Add the nuts, 1 cup all-purpose flour, whole-wheat flour, dried
fruit, anise, sugar, 2 tablespoons oil, salt, and egg to yeast mixture, and
stir until a soft dough forms (dough will feel tacky). Turn dough out
onto a lightly floured surface. 
Knead dough until smooth and elastic; add enough of remaining all-purpose flour, 1
tablespoon at a time, to prevent dough from sticking to hands.  Place dough on a
baking sheet coated with cooking spray.
Shape into an 8-inch round
loaf. Brush dough with 2 teaspoons oil. Cover and let
rise in a warm place (85°), free from drafts, 45 minutes or until
doubled in size. (Press two fingers into dough. If indentation remains,
the dough has risen enough.)
Preheat oven to 375°.
Uncover dough. Bake at 375° for 35 minutes or until the loaf sounds
hollow when tapped. Remove loaf from baking sheet; cool on a wire rack.
Adapted from La Cucina Italiana
 


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raisin bran muffins

I am a bit obsessed with breakfast — and you guys are used to me whipping up dishes like cinnamon cloudcakes swimming in pools of melted butter, and french toast casserole oozing with blueberry syrup.

But let’s talk muffins. I pinned this recipe a few months ago, and it got overlooked in lieu of more exciting dishe such as nutella swirl cookies filled with coconut mascarpone. However, I was getting tired with my daily bowl of Quaker Oats, and this was just the thing. 

aren’t these muffin cups cute?

 These aren’t your streusel-topped, butter-laden, monster muffins (a.k.a breakfast cupcakes). These are just simple, wholesome, and delicious muffins. They allow me to start my day on a good, energized note.  

so yummy warm — with a big smear of cream cheese

I love to eat one of these on a weekday morning alongside a big cup of milky coffee, or with a little pot of strawberry yogurt. Another way I love to enjoy these is crumbled on top of one of my “smoothie bowls” instead of granola.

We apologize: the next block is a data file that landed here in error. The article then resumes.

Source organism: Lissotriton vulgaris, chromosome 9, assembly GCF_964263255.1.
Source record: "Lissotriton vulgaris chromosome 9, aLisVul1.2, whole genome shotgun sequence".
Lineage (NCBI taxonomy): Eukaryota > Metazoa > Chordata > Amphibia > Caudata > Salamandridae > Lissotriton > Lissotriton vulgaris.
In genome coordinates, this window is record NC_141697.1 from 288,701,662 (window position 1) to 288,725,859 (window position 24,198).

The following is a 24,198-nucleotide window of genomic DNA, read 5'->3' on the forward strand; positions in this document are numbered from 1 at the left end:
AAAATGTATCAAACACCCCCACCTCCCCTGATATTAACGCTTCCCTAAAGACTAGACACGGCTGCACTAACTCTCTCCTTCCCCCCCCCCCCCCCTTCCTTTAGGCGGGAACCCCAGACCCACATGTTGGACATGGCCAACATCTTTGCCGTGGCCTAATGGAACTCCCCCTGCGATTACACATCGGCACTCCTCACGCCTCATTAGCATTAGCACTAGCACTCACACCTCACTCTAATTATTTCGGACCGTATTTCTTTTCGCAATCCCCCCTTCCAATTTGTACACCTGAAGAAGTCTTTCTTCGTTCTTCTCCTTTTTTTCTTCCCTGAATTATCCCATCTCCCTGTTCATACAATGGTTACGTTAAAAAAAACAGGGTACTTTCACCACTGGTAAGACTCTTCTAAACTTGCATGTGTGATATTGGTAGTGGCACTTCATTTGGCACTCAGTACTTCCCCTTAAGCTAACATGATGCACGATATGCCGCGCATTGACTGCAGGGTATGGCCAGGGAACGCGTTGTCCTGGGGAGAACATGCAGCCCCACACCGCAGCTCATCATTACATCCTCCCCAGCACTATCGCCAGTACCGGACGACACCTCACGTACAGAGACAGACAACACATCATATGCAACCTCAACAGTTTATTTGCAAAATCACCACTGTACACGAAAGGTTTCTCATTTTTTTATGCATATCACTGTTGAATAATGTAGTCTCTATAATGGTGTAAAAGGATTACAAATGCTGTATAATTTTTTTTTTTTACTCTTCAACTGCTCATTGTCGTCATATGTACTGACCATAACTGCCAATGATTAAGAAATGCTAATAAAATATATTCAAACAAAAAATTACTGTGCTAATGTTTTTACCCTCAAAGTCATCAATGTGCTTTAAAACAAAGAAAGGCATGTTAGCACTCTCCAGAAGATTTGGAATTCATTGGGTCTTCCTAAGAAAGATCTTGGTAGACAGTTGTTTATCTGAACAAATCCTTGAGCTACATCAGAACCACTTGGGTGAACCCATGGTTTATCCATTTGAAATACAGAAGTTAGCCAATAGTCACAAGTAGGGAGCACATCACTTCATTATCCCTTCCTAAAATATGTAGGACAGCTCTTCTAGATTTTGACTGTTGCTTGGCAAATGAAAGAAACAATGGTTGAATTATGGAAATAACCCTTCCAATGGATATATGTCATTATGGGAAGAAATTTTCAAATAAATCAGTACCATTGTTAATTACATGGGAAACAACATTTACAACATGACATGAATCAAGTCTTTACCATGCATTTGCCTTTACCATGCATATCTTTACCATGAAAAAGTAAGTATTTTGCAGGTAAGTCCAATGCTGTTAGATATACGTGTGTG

What is your favorite make-ahead weekday breakfast?

With love,
Erica

Adapted from Pastries from La Brea Bakery by Nancy Silverton

2 cup (125g) wheat bran
1 cup, plus 1/2 cup (190g total) dark raisins
1 cup, plus 1/2 (370ml total) cup water
1/2 cup (120g) buttermilk or plain low- or non-fat yogurt
a few swipes of fresh orange zest (unsprayed)
1/2 cup (105g) packed light brown sugar
1/2 cup (125ml) vegetable oil
1 large egg
1 large egg white
1/2 cup (65g) flour
1/4 cup (35g) whole wheat flour
1 teaspoon baking powder
1 teaspoon baking soda
1/2 teaspoon salt

1. Preheat the oven to 350F (180C). Line a 12-cup muffin tin (with 1/2-cup indentations) with paper liners.
2. Spread the wheat bran on a baking sheet and toast in the oven for
six to eight minutes, stirring a few times so it cooks evenly. Let cool.
3. While the bran is toasting, heat 1 cup (135g) of the raisins with
1/2 cup (120ml) of the water. Simmer for ten minutes, or until the water
is all absorbed. Puree the raisins in a food processor or blender until
smooth.
4. In a large bowl, mix together the toasted bran, buttermilk or
yogurt, 1 cup (250ml) water, then mix in the raisin puree, orange zest,
and brown sugar.
5. Stir in the oil, egg and egg white.
6. Mix together the flours, baking powder, baking soda, and salt, and
sift directly into the wet ingredients. Stir until the ingredients are
just combined, then mix in the remaining 1/2 cup (55g) raisins.
7. Spoon the batter into the muffin tins, making sure the batter is
mounded slightly in each one. Because muffin tins can very in size, if
your tins are larger, make fewer muffins.
8. Bake for 25 to 30 minutes, or until the muffins feel set in the center.